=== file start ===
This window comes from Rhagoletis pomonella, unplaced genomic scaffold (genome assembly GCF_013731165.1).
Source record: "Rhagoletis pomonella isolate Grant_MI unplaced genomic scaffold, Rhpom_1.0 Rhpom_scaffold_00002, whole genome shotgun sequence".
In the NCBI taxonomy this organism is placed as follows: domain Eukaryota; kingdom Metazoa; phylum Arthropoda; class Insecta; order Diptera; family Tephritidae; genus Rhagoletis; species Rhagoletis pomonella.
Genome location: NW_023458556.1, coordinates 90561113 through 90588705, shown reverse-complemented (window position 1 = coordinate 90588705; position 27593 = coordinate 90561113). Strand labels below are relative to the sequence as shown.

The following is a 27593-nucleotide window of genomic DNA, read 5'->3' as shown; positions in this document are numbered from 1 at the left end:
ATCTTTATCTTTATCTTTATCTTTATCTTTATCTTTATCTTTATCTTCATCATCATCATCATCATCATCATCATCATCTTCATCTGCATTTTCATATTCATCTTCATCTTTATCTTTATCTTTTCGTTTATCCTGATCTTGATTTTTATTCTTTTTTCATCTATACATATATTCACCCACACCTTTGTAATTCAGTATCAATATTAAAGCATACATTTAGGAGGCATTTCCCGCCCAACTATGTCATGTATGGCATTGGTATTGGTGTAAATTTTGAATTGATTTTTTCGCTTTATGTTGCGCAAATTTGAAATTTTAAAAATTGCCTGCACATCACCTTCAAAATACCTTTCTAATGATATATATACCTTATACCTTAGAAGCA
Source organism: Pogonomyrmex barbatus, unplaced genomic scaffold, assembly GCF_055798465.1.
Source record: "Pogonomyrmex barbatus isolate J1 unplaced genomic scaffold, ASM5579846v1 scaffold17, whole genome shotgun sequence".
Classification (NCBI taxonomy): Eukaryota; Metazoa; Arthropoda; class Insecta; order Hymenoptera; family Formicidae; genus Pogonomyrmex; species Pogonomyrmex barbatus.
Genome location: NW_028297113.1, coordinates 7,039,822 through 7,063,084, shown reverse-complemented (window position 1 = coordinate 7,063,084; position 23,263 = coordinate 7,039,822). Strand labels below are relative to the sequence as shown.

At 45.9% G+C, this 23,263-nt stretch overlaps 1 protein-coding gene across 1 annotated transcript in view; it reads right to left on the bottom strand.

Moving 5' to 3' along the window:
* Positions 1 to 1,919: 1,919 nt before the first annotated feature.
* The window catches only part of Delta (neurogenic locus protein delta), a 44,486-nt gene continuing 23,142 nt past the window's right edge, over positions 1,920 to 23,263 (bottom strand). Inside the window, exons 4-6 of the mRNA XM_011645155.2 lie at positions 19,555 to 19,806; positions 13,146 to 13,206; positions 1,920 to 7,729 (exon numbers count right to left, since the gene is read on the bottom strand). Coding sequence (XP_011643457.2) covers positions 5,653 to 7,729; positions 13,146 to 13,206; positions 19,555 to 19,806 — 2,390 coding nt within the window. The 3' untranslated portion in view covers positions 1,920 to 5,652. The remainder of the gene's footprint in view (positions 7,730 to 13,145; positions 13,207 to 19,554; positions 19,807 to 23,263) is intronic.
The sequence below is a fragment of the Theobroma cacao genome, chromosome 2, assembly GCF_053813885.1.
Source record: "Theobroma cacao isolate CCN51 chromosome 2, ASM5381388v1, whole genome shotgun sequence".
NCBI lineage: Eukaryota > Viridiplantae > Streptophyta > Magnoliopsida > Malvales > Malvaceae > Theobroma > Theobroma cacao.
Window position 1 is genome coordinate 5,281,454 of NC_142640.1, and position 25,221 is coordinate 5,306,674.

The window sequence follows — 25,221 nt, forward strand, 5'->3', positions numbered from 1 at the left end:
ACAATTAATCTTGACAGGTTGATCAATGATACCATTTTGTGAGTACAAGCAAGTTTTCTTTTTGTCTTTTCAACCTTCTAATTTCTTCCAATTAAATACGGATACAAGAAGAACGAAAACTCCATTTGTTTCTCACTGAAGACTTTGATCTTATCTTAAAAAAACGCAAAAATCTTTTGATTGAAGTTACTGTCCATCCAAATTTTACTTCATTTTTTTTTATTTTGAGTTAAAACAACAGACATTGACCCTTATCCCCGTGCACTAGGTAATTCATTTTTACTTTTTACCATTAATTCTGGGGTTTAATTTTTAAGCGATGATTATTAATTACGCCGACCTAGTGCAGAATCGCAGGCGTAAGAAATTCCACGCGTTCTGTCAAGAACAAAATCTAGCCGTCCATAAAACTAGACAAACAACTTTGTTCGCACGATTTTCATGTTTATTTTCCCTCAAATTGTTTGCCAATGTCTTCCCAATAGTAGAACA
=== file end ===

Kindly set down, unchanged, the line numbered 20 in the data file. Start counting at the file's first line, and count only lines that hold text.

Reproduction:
ACAATTAATCTTGACAGGTTGATCAATGATACCATTTTGTGAGTACAAGCAAGTTTTCTTTTTGTCTTTTCAACCTTCTAATTTCTTCCAATTAAATACGGATACAAGAAGAACGAAAACTCCATTTGTTTCTCACTGAAGACTTTGATCTTATCTTAAAAAAACGCAAAAATCTTTTGATTGAAGTTACTGTCCATCCAAATTTTACTTCATTTTTTTTTATTTTGAGTTAAAACAACAGACATTGACCCTTATCCCCGTGCACTAGGTAATTCATTTTTACTTTTTACCATTAATTCTGGGGTTTAATTTTTAAGCGATGATTATTAATTACGCCGACCTAGTGCAGAATCGCAGGCGTAAGAAATTCCACGCGTTCTGTCAAGAACAAAATCTAGCCGTCCATAAAACTAGACAAACAACTTTGTTCGCACGATTTTCATGTTTATTTTCCCTCAAATTGTTTGCCAATGTCTTCCCAATAGTAGAACA